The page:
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2008 Summit Proposal

Session Title

Mozilla Identity

Session Leaders

Mitchell Baker


Background Materials

A set of materials is listed below. There are also two different experiments for discussion and comments. One is a wiki page, for the community discussion. The other is a FriendFeed for the Mozilla Foundation.

  • Scope of Mozilla activities in promoting the Open Internet. (Each document below links to a set of other documents. Follow as much as you like, and hopefully enough to be able to participate in the discussions.) There is a discussion space on FriendFeed, to see if this is more effective than a wiki page. If you'd like a wiki page for this, either create one or let me know.


Working session to explore the Mozilla identity. I'll come with topics and some working ideas to start a discussion. I'd like to end up with a good sense of where agreement is obvious, where we have disagreements and where things are murky enough we're not sure. Those ideas will then be tested among a broader set of people.

  • What makes Mozilla Mozilla? What holds us together as a community, or a set of related communities?
    • Is it software?
    • Is it the Internet?
    • Human experience on the internet?
    • Open Source development?
    • Open processes?
  • How broad is the Mozilla identity?
    • one summary: build software, build communities, build the internet we want to live in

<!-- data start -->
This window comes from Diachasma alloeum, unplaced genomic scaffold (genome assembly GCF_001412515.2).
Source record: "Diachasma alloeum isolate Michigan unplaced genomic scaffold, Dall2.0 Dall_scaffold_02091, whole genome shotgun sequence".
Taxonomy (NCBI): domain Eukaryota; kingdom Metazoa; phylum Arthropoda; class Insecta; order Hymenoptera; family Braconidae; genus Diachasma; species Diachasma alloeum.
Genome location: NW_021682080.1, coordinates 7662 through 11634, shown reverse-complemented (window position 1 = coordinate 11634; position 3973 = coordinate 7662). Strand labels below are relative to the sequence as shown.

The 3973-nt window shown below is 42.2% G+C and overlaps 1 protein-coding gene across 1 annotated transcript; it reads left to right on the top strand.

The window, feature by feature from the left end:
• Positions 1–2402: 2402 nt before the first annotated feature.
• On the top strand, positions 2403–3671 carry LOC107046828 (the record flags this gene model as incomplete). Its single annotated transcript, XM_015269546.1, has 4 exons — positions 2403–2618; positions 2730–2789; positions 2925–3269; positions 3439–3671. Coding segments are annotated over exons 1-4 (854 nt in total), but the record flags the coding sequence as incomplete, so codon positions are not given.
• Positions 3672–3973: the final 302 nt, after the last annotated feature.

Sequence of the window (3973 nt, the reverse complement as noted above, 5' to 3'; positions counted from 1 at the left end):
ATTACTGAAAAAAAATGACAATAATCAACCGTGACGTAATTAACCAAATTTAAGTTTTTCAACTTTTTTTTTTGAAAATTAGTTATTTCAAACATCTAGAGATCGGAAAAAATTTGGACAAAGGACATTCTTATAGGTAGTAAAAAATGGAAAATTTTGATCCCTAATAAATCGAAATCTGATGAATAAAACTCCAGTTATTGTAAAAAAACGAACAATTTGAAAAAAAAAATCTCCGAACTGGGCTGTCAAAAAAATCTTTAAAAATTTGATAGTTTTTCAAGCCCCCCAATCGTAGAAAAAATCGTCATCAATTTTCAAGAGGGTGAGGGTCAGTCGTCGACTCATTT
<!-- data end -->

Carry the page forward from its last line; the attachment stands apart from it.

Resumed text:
• another summary: focus on the structure of the web being open - protocols, data formats, etc. and leave applying openness to content to other organizations
  • How broad could / should it be?
    • Are we *any* activity that is transparent, uses a shared resource and distributes decision making?
    • Is there a degree of breadth where "Mozilla" becomes so diffuse it's not enough for use to be an effective community?
    • How much does software ground us?
  • Social Movement and Community "Open Web," the "commons" the "sharing economy" all are active topics of exploration.
    • How does Mozilla relate to these?
    • Can / should the Mozilla community play a broader role in these developing phenomena?
    • If so, is this by strengthening and growing our community, or is it by helping export our techniques to other areas?